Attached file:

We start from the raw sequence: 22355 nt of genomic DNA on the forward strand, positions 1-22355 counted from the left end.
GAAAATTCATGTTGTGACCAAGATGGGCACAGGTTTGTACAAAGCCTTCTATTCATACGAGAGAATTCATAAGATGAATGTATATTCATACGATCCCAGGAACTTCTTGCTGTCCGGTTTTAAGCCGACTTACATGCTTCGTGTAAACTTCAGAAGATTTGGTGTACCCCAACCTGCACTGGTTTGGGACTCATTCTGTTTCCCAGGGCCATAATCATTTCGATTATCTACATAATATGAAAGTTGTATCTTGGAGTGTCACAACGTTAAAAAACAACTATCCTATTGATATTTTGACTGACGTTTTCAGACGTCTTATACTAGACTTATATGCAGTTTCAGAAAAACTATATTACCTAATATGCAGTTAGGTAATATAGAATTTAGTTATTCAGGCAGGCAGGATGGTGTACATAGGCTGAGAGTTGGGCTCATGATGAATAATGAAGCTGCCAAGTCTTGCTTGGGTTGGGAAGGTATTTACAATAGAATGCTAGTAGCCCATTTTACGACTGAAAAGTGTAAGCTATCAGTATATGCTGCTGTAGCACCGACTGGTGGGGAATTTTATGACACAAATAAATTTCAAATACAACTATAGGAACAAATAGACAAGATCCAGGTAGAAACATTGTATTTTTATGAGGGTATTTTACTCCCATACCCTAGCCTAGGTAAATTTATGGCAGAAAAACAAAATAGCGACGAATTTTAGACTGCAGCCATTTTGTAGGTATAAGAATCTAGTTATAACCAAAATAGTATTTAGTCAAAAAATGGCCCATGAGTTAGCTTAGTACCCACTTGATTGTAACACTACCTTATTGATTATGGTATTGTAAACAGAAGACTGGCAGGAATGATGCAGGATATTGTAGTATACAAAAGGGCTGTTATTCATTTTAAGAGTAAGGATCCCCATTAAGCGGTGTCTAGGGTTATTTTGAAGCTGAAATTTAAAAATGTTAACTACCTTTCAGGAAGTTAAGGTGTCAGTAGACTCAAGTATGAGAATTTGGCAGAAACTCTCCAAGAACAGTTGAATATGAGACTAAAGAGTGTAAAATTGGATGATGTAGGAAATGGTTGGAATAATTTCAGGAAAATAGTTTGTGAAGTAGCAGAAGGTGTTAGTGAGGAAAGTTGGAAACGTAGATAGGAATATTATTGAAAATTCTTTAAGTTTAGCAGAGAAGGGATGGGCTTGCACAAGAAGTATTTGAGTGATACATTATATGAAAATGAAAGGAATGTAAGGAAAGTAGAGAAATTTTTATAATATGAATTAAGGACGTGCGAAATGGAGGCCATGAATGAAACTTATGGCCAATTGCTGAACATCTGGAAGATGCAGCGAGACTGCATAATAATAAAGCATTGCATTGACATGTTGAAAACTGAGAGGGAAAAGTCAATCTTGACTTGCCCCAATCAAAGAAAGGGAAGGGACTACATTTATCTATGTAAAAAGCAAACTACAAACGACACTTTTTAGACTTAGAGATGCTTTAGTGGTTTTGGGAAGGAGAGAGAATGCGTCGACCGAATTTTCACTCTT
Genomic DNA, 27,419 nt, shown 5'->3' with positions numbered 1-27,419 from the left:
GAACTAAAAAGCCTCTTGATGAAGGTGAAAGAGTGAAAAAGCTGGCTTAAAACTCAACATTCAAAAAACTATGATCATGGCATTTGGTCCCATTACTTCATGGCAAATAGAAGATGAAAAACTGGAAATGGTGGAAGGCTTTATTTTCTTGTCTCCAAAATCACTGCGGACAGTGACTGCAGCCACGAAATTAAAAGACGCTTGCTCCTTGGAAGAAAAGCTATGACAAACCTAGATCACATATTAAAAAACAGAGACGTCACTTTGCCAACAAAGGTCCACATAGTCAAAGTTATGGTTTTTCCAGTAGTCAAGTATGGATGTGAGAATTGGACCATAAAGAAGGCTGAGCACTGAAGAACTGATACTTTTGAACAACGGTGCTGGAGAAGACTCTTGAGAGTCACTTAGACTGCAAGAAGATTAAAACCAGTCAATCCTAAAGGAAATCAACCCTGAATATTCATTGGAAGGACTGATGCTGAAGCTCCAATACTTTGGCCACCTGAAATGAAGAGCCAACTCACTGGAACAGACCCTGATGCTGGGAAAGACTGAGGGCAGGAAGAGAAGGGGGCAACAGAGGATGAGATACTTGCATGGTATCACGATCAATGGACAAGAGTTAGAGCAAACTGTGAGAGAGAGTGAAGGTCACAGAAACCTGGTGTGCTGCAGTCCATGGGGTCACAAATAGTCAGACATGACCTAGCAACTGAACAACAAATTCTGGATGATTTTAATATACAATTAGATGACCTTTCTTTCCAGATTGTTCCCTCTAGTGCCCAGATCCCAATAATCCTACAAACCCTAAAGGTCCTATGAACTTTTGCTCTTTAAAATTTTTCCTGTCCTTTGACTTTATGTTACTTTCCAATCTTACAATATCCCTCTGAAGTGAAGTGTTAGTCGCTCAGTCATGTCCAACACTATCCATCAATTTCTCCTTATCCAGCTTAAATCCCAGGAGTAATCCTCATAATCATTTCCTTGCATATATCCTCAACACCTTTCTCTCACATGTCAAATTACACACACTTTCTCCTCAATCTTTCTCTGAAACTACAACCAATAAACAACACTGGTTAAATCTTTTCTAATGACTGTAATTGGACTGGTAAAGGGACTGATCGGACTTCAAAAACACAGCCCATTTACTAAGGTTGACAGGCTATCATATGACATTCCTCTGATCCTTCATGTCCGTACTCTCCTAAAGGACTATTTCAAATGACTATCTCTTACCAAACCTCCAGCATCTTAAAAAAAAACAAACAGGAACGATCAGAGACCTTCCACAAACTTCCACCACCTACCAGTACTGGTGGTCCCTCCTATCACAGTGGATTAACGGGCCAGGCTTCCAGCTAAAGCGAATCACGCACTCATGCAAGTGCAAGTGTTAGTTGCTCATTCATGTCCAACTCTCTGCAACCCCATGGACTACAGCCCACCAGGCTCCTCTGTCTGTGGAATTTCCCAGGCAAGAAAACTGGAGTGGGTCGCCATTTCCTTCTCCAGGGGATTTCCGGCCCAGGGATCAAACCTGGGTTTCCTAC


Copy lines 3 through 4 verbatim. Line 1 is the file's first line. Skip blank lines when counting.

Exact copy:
Genomic DNA, 27,419 nt, shown 5'->3' with positions numbered 1-27,419 from the left:
GAACTAAAAAGCCTCTTGATGAAGGTGAAAGAGTGAAAAAGCTGGCTTAAAACTCAACATTCAAAAAACTATGATCATGGCATTTGGTCCCATTACTTCATGGCAAATAGAAGATGAAAAACTGGAAATGGTGGAAGGCTTTATTTTCTTGTCTCCAAAATCACTGCGGACAGTGACTGCAGCCACGAAATTAAAAGACGCTTGCTCCTTGGAAGAAAAGCTATGACAAACCTAGATCACATATTAAAAAACAGAGACGTCACTTTGCCAACAAAGGTCCACATAGTCAAAGTTATGGTTTTTCCAGTAGTCAAGTATGGATGTGAGAATTGGACCATAAAGAAGGCTGAGCACTGAAGAACTGATACTTTTGAACAACGGTGCTGGAGAAGACTCTTGAGAGTCACTTAGACTGCAAGAAGATTAAAACCAGTCAATCCTAAAGGAAATCAACCCTGAATATTCATTGGAAGGACTGATGCTGAAGCTCCAATACTTTGGCCACCTGAAATGAAGAGCCAACTCACTGGAACAGACCCTGATGCTGGGAAAGACTGAGGGCAGGAAGAGAAGGGGGCAACAGAGGATGAGATACTTGCATGGTATCACGATCAATGGACAAGAGTTAGAGCAAACTGTGAGAGAGAGTGAAGGTCACAGAAACCTGGTGTGCTGCAGTCCATGGGGTCACAAATAGTCAGACATGACCTAGCAACTGAACAACAAATTCTGGATGATTTTAATATACAATTAGATGACCTTTCTTTCCAGATTGTTCCCTCTAGTGCCCAGATCCCAATAATCCTACAAACCCTAAAGGTCCTATGAACTTTTGCTCTTTAAAATTTTTCCTGTCCTTTGACTTTATGTTACTTTCCAATCTTACAATATCCCTCTGAAGTGAAGTGTTAGTCGCTCAGTCATGTCCAACACTATCCATCAATTTCTCCTTATCCAGCTTAAATCCCAGGAGTAATCCTCATAATCATTTCCTTGCATATATCCTCAACACCTTTCTCTCACATGTCAAATTACACACACTTTCTCCTCAATCTTTCTCTGAAACTACAACCAATAAACAACACTGGTTAAATCTTTTCTAATGACTGTAATTGGACTGGTAAAGGGACTGATCGGACTTCAAAAACACAGCCCATTTACTAAGGTTGACAGGCTATCATATGACATTCCTCTGATCCTTCATGTCCGTACTCTCCTAAAGGACTATTTCAAATGACTATCTCTTACCAAACCTCCAGCATCTTAAAAAAAAACAAACAGGAACGATCAGAGACCTTCCACAAACTTCCACCACCTACCAGTACTGGTGGTCCCTCCTATCACAGTGGATTAACGGGCCAGGCTTCCAGCTAAAGCGAATCACGCACTCATGCAAGTGCAAGTGTTAGTTGCTCATTCATGTCCAACTCTCTGCAACCCCATGGACTACAGCCCACCAGGCTCCTCTGTCTGTGGAATTTCCCAGGCAAGAAAACTGGAGTGGGTCGCCATTTCCTTCTCCAGGGGATTTCCGGCCCAGGGATCAAACCTGGGTTTCCTAC